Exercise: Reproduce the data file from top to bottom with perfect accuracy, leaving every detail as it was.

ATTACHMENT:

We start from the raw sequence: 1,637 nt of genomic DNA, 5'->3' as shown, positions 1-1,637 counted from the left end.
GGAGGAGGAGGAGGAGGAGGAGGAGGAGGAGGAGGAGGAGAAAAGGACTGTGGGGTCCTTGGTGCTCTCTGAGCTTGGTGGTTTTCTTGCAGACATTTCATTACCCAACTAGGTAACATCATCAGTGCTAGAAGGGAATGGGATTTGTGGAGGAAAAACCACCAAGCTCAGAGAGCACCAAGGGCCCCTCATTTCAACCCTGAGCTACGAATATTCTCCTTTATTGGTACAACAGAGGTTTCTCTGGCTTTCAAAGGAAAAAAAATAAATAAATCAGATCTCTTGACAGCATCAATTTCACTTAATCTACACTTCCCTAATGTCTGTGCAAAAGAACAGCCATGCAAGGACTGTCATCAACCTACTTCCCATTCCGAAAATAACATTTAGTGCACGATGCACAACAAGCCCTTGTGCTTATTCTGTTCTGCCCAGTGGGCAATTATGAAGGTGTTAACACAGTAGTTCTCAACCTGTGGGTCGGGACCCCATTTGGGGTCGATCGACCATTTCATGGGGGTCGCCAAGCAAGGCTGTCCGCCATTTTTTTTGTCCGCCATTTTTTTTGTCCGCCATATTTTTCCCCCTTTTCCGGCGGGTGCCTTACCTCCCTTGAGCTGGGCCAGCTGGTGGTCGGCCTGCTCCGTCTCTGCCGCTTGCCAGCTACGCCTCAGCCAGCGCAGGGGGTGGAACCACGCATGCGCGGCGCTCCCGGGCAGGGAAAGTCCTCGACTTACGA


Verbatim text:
We start from the raw sequence: 1,637 nt of genomic DNA, 5'->3' as shown, positions 1-1,637 counted from the left end.
GGAGGAGGAGGAGGAGGAGGAGGAGGAGGAGGAGGAGGAGAAAAGGACTGTGGGGTCCTTGGTGCTCTCTGAGCTTGGTGGTTTTCTTGCAGACATTTCATTACCCAACTAGGTAACATCATCAGTGCTAGAAGGGAATGGGATTTGTGGAGGAAAAACCACCAAGCTCAGAGAGCACCAAGGGCCCCTCATTTCAACCCTGAGCTACGAATATTCTCCTTTATTGGTACAACAGAGGTTTCTCTGGCTTTCAAAGGAAAAAAAATAAATAAATCAGATCTCTTGACAGCATCAATTTCACTTAATCTACACTTCCCTAATGTCTGTGCAAAAGAACAGCCATGCAAGGACTGTCATCAACCTACTTCCCATTCCGAAAATAACATTTAGTGCACGATGCACAACAAGCCCTTGTGCTTATTCTGTTCTGCCCAGTGGGCAATTATGAAGGTGTTAACACAGTAGTTCTCAACCTGTGGGTCGGGACCCCATTTGGGGTCGATCGACCATTTCATGGGGGTCGCCAAGCAAGGCTGTCCGCCATTTTTTTTGTCCGCCATTTTTTTTGTCCGCCATATTTTTCCCCCTTTTCCGGCGGGTGCCTTACCTCCCTTGAGCTGGGCCAGCTGGTGGTCGGCCTGCTCCGTCTCTGCCGCTTGCCAGCTACGCCTCAGCCAGCGCAGGGGGTGGAACCACGCATGCGCGGCGCTCCCGGGCAGGGAAAGTCCTCGACTTACGA